It’s that time of the year, when drugmakers head to the European Society of Cardiology annual conference—the most influential scientific event for cardiovascular medicine on the Continent—in hopes that new data will add heft to their new and forthcoming drugs. And with that new data, analysts and investors are crunching their own numbers, trying to assess how the cardiovascular landscape will change in the coming year.
This meeting’s big questions? Whether Pfizer’s tafamidis can sweep aside Alnylam’s only-just-approved rare disease drug Onpattro, Esperion’s cholesterol hopeful bempedoic acid can find a sweet spot and Johnson & Johnson and Bayer’s Xarelto can turn trial failures into FDA success. Here’s the skinny on those stories and others we’re following in Munich.
> Bayer and Johnson & Johnson’s bid to grab even more indications for their blockbuster blood clot fighter Xarelto suffered a double whammy. In a study dubbed Mariner, on more than 12,000 recently hospitalized patients at high risk of developing venous thromboembolism, the drug didn’t top placebo at fending off blood clots or deaths caused by them. And in another trial, Commander HF, the drug failed to improve mortality outcomes in heart failure patients. The data puts a big dent in Xarelto’s chances for a big-earning new indication, but J&J says it may find a way to parlay the Mariner data, combined with some earlier trial numbers, into some sort of label expansion.
> Pfizer proved its drug tafamidis can reduce the risk of death and cardiovascular-related hospitalizations by about 30% and 32%, respectively, in people with transthyretin amyloid cardiomyopathy (ATTR-CM), a rare condition linked with progressive heart failure. That’s a huge win for Pfizer, as cardiologists who talked to Credit Suisse said they’d be pleased with just a 10-15% reduction. The numbers even beat investor hopes for a 20-25% improvement, based on their anticipation of a head-to-head fight against Alnylam, which recently won approval for RNAi drug Onpattro for nerve damage caused by ATTR. Analysts had previously pegged $1 billion for tafamidis annual sales.
> Esperion scored a victory as its candidate bempedoic acid, combined with Merck & Co.’s lipid-lowering drug Zetia, lowered bad cholesterol by more than the Merck drug did alone. Esperion is aiming to file for U.S. approval early next year, but safety questions are likely to linger until a closely watched safety trial reports out in October. And if approved? Esperion will have to find a niche somewhere between cheap generic statins and pricey PCSK9 cholesterol-fighers.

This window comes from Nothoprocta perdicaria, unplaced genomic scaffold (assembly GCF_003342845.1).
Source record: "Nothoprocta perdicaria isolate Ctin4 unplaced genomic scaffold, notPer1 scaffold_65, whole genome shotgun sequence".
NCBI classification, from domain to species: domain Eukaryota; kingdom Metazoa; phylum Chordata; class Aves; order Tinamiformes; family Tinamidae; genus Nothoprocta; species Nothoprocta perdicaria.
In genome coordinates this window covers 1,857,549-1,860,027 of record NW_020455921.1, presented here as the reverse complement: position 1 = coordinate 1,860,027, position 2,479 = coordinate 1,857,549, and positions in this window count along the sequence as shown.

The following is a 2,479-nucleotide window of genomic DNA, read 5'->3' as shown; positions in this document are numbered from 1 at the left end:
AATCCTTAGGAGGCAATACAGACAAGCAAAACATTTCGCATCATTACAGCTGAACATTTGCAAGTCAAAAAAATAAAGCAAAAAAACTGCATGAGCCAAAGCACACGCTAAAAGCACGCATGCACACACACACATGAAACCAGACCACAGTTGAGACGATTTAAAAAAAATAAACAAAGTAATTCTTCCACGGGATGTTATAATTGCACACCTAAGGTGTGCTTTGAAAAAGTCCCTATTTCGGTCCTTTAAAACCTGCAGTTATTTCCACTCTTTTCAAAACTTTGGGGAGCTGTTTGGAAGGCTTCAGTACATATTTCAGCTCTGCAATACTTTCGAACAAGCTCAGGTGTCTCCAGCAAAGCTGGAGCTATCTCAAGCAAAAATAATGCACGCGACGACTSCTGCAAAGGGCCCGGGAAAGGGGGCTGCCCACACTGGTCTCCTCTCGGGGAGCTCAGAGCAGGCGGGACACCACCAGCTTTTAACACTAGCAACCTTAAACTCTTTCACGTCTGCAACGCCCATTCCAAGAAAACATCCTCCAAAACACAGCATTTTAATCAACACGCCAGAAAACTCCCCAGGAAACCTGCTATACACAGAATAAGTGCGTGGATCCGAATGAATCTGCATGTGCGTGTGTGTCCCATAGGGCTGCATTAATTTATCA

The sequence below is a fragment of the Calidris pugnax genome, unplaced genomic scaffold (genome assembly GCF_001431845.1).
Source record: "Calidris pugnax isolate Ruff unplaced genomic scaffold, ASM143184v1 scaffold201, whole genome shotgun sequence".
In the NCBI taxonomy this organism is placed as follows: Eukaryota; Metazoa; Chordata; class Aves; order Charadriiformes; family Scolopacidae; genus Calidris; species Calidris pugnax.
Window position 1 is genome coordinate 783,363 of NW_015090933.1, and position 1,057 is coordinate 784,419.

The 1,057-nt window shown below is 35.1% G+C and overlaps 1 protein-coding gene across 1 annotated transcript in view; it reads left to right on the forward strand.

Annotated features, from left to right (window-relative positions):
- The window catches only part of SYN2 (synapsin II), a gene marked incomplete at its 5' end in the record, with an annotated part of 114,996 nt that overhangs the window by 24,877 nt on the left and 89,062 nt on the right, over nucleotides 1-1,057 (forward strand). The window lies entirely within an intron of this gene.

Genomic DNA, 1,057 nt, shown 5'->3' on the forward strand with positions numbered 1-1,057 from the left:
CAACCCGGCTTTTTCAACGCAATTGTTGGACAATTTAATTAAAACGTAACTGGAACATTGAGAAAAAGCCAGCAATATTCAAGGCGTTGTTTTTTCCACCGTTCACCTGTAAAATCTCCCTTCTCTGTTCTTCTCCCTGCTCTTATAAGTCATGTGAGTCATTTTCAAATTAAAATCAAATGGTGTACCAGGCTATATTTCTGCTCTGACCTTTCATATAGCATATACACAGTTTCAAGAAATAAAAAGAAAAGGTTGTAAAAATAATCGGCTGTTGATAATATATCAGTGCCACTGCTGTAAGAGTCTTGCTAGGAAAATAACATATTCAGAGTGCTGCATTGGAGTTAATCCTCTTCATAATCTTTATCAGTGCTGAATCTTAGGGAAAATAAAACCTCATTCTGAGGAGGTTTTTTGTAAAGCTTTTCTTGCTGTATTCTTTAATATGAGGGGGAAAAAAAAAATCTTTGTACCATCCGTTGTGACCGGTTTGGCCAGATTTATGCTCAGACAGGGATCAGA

> Novartis’ now fast-growing heart failure drug Entresto could see more upside as new data showed it can be safely initiated shortly after an acute heart failure. More than half of patients were able to handle the target dose of 200 mg twice daily within 10 weeks of starting treatment, the study found. Meanwhile, Novartis is anticipating an interim analysis from the Paragon-HF trial that compares Entresto to its own Diovan in heart failure patients with preserved ejection fraction. Release
> Long-term use of AstraZeneca’s blood thinner Brilinta as monotherapy after stenting did not reduce the risk of death or heart attack compared with standard dual antiplatelet therapy—aspirin plus a P2Y12 inhibitor—followed by aspirin alone, a study involving more than 15,000 patients showed. Release
> Eisai followed up with details on its outcomes victory that showed its obesity drug Belviq doesn’t increase cardiovascular risks. After the study wrapped, with a median follow-up of 3.3 years, 6.1% of patients in the Belviq arm suffered major cardiovascular events, compared with 6.2% of those on placebo. But while Belviq showed it doesn’t hurt the heart, it couldn’t demonstrate any heart benefits. 11.8% of Belviq patients in the study experienced heart attack, stroke, cardiovascular death, unstable angina, heart failure or coronary revascularization, while 12.1% of those on placebo did—a difference that wasn’t statistically significant. And whether Belviq’s non-inferiority showing helps sales remains to be seen; so far, obesity drugs have floundered in the U.S. market. Release
Novo Nordisk’s Ozempic reduced the risk of major CV events in people with Type 2 diabetes regardless of previous CV profile, findings from two post-hoc subgroup analyses of the Sustain 6 trial and one in the Sustain 1-5 trials showed. Release
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